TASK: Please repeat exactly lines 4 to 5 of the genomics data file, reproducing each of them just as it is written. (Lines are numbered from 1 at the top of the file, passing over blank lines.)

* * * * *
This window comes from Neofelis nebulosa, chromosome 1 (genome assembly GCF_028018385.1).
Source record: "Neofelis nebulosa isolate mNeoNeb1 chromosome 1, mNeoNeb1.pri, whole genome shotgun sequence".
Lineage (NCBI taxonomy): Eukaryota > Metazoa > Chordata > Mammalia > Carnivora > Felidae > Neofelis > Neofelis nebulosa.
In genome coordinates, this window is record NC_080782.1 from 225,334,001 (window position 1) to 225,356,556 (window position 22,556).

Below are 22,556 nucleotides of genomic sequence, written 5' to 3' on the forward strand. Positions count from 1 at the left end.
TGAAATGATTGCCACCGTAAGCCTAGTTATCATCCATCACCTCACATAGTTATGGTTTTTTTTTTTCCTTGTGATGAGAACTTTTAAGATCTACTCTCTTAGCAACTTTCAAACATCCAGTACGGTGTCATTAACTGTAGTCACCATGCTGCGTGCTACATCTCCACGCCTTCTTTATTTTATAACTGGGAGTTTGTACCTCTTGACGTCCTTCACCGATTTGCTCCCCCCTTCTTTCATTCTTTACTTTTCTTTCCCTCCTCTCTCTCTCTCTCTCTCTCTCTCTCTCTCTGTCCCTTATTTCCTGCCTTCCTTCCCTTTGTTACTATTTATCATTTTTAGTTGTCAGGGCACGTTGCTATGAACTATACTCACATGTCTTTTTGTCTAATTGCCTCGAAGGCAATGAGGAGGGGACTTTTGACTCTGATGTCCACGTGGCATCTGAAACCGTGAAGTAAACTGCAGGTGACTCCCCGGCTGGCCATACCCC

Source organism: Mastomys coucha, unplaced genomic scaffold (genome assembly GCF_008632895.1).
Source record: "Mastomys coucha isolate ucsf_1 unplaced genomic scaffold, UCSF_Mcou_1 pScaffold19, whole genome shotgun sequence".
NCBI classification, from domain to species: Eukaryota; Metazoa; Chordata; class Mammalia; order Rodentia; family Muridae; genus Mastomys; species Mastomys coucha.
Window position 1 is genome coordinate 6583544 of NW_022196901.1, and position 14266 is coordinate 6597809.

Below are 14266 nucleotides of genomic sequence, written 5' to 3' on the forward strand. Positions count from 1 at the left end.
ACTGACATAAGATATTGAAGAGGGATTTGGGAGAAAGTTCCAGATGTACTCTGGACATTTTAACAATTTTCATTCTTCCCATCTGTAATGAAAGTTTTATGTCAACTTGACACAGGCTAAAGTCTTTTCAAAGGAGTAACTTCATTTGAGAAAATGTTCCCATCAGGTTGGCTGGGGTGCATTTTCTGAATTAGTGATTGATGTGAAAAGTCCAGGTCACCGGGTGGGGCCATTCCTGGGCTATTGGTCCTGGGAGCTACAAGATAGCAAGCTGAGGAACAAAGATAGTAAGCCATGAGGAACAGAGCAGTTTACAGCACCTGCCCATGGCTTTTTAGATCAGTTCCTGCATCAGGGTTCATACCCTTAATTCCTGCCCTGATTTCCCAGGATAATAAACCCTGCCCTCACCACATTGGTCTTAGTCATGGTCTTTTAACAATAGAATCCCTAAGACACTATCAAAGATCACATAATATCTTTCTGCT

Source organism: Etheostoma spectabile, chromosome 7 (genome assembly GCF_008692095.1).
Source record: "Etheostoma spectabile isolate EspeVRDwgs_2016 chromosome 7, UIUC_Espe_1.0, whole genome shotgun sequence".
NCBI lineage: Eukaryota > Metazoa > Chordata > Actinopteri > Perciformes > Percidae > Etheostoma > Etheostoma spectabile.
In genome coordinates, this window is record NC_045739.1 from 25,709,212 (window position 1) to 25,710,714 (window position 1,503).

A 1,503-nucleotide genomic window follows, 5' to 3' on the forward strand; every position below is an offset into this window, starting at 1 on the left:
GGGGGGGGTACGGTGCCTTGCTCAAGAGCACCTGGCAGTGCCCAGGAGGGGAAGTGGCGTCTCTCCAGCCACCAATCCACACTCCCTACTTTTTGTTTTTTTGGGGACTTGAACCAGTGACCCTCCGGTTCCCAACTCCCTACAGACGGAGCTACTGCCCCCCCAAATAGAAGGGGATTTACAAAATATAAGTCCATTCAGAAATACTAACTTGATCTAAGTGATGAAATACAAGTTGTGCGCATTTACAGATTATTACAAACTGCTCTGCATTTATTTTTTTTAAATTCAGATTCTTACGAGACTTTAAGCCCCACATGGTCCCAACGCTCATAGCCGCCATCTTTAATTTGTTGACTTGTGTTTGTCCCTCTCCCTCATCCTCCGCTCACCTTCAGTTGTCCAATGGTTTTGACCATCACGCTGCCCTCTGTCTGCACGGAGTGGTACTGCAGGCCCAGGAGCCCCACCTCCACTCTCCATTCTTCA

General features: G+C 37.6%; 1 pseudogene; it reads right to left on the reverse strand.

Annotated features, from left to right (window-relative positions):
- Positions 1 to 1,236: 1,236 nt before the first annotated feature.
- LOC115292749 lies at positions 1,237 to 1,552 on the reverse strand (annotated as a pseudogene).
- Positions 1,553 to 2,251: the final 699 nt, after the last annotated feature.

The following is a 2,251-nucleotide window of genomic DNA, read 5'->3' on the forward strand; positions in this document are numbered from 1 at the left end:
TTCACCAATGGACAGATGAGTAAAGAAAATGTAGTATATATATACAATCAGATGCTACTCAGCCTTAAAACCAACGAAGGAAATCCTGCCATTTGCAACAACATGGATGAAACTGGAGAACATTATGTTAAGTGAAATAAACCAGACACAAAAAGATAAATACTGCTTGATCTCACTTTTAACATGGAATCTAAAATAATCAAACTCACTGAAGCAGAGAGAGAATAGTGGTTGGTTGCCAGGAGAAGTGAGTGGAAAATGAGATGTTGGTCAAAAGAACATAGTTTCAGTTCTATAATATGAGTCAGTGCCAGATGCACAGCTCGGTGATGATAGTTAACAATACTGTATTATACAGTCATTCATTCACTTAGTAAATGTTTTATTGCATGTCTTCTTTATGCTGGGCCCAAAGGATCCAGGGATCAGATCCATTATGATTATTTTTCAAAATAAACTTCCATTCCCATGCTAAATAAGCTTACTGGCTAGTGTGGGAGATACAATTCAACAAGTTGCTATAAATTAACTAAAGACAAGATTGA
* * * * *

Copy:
In genome coordinates, this window is record NC_080782.1 from 225,334,001 (window position 1) to 225,356,556 (window position 22,556).

Below are 22,556 nucleotides of genomic sequence, written 5' to 3' on the forward strand. Positions count from 1 at the left end.